Three-quarters of Americans will need long-term care, but few are prepared for it, according to a new study.
Americans aren’t readying themselves for the costs of getting old, says Think Advisor in its recent article, "Now You Can Add Long-Term Care to Death and Taxes."
It may be one of the biggest disconnects in the U.S.: The gap between how many Americans will need long-term care versus what people actually think they’ll need. Roughly 70 percent of Americans will need some type of long-term care. However, just 46 percent think they’ll need it, according to a new study that surveyed 2,000 people, to see how prepared Americans were for the realities of long-term care.
Another misconception is the out-of-pocket cost of long-term care. The study found that the actual out-of-pocket cost of long-term care is more than $47,000. However, many Americans think it’s about half that: $25,350.
In addition, $47,000 is the low end of the scale for the yearly cost per stay. While some assisted living costs may be $45,000, semi-private nursing homes are closer to $85,000. Private nursing home care is $97,455, according to the study, which was conducted by Digital Third Coast.
The study was made up of 57.7 percent males and 42.3 percent females, while 56 percent were age 35 and younger, 33 percent were 36 to 55 years old, and 11 percent were 56 and older.
Can you believe 64 percent have nothing saved for long-term care, and 67 percent can’t contribute to a parent’s long-term care? The study found that Americans intend to save about $657 per month for long-term care.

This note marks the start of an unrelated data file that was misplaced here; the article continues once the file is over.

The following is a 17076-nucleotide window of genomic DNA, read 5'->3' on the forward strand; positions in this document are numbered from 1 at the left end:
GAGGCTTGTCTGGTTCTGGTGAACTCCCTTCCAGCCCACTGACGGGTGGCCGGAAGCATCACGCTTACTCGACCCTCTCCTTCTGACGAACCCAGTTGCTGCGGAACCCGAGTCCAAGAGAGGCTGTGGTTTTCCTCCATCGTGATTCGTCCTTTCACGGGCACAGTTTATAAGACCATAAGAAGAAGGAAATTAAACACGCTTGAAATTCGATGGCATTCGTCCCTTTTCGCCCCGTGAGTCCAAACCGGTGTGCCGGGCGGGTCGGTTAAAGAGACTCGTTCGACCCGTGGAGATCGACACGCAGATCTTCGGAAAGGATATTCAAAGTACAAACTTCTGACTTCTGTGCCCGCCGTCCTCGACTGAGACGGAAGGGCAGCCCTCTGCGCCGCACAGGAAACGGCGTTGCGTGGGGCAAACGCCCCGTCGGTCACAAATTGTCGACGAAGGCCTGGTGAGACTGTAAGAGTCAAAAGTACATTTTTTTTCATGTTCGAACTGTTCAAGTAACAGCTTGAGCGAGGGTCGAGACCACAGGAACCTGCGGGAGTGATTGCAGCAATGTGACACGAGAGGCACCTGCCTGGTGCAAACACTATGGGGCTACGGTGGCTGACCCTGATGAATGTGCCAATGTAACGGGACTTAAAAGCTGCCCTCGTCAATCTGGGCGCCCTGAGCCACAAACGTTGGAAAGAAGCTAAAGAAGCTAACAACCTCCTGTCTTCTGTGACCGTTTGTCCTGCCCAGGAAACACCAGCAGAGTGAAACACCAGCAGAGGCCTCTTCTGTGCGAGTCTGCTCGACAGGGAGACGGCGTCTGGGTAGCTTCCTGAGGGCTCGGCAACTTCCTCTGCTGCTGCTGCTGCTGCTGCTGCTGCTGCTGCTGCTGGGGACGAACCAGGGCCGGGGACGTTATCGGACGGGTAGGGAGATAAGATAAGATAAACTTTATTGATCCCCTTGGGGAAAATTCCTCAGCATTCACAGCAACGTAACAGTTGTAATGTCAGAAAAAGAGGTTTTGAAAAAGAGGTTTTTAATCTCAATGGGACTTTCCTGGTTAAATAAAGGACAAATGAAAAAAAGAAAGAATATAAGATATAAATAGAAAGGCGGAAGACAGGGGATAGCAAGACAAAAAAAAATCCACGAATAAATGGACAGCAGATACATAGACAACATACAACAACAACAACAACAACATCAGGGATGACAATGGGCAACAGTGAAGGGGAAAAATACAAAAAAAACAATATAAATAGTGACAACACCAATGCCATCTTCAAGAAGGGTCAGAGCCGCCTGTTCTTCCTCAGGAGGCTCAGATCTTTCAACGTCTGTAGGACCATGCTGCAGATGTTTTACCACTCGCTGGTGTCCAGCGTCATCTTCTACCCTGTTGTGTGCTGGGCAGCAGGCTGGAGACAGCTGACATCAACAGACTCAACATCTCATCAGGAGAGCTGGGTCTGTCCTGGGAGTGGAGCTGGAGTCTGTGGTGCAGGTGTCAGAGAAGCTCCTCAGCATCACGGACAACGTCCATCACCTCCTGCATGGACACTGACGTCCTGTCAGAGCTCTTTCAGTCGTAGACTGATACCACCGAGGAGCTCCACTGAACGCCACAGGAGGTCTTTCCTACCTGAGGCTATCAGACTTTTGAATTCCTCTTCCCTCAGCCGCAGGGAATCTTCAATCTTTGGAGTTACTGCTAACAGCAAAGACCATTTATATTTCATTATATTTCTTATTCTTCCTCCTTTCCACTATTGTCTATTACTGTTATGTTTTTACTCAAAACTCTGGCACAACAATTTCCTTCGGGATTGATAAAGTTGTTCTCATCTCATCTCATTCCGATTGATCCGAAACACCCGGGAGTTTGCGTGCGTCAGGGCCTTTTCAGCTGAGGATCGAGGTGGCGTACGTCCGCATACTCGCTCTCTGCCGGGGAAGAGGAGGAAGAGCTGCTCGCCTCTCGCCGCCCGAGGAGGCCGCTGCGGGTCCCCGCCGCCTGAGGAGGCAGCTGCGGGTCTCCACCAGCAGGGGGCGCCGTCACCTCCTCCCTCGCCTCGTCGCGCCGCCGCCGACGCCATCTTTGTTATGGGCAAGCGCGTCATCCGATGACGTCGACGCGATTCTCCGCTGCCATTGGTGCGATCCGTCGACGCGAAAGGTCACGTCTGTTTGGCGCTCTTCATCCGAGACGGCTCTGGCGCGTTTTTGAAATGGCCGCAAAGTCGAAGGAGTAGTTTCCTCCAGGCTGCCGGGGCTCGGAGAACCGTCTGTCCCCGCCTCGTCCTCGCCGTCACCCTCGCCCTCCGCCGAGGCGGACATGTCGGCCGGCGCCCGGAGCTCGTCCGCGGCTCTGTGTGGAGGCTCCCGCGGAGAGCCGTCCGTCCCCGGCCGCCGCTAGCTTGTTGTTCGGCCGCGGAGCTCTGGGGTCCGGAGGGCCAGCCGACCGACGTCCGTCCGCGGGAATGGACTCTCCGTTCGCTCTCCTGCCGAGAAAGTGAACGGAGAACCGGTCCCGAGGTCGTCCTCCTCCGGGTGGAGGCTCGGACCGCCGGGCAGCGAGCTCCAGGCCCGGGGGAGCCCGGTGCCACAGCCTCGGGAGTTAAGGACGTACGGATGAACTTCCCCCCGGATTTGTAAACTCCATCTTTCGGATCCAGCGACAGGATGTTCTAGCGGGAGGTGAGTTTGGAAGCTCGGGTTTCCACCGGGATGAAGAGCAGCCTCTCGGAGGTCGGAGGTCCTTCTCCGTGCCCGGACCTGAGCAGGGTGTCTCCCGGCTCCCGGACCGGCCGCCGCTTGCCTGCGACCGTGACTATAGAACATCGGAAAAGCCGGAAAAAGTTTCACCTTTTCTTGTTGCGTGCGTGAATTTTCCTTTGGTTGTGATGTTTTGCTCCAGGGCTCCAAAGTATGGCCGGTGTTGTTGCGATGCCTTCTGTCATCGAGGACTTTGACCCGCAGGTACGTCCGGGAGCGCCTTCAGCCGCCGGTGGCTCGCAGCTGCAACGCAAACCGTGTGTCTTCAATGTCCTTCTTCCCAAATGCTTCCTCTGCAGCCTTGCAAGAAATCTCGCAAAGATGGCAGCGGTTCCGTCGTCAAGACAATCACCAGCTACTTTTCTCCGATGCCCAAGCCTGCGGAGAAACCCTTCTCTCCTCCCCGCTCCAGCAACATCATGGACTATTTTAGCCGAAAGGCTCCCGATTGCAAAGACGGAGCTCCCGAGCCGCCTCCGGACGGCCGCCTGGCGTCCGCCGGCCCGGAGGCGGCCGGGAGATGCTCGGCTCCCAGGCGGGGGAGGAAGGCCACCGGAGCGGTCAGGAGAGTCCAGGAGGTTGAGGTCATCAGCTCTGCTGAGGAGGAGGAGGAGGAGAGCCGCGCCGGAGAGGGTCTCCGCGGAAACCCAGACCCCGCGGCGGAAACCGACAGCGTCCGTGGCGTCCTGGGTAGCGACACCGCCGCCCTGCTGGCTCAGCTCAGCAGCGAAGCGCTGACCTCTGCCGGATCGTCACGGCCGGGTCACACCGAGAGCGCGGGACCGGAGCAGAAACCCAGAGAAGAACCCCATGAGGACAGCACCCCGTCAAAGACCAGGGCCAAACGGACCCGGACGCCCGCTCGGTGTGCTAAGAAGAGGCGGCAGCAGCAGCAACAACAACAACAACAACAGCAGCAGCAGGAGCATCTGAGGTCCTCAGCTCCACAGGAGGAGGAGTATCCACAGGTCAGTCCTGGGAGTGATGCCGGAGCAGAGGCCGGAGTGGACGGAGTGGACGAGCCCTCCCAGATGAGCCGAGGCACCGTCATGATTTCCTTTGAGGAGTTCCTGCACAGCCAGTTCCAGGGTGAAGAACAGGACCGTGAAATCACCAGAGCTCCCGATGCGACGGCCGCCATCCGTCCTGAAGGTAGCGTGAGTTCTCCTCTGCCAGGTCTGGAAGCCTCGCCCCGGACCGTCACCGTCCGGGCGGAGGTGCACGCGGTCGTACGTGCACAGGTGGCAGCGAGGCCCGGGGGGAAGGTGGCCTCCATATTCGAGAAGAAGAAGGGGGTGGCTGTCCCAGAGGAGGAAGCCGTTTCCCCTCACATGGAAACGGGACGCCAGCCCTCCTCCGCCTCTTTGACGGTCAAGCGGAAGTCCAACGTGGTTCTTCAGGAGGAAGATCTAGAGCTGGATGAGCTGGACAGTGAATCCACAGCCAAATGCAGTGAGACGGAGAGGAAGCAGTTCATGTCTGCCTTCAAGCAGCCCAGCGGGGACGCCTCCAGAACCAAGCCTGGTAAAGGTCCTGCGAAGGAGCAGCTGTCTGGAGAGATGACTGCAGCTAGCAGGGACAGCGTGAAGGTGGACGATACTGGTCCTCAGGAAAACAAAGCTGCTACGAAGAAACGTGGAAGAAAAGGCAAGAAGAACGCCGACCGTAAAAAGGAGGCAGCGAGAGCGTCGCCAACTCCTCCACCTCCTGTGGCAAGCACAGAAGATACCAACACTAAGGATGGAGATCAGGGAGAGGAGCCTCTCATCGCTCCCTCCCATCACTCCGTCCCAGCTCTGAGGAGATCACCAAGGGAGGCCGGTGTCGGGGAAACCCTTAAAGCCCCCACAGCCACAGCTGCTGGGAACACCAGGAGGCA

Another issue between reality and perception is the age people think they’ll be when they need any sort of long-term care. Most study participants say it’s 79 years old. However, it’s actually 73 years old, according to the study. Women will require long-term care on average for 3.7 years, and men will need it for about 2.2 years.
People in our country also have worries about putting relatives in long-term care, the study found. For example, 73 percent are concerned about physical/sexual mental abuse. About 41 percent said the cost was more than anticipated, and 48 percent hadn’t expected to put loved ones in long-term care. Only 33 percent actually have had discussions with family about when care is necessary.
Quality of care, cost, and the facility’s proximity to family were the top factors people sought in long-term care facilities.
Reference: Think Advisor (August 6, 2018) "Now You Can Add Long-Term Care to Death and Taxes"
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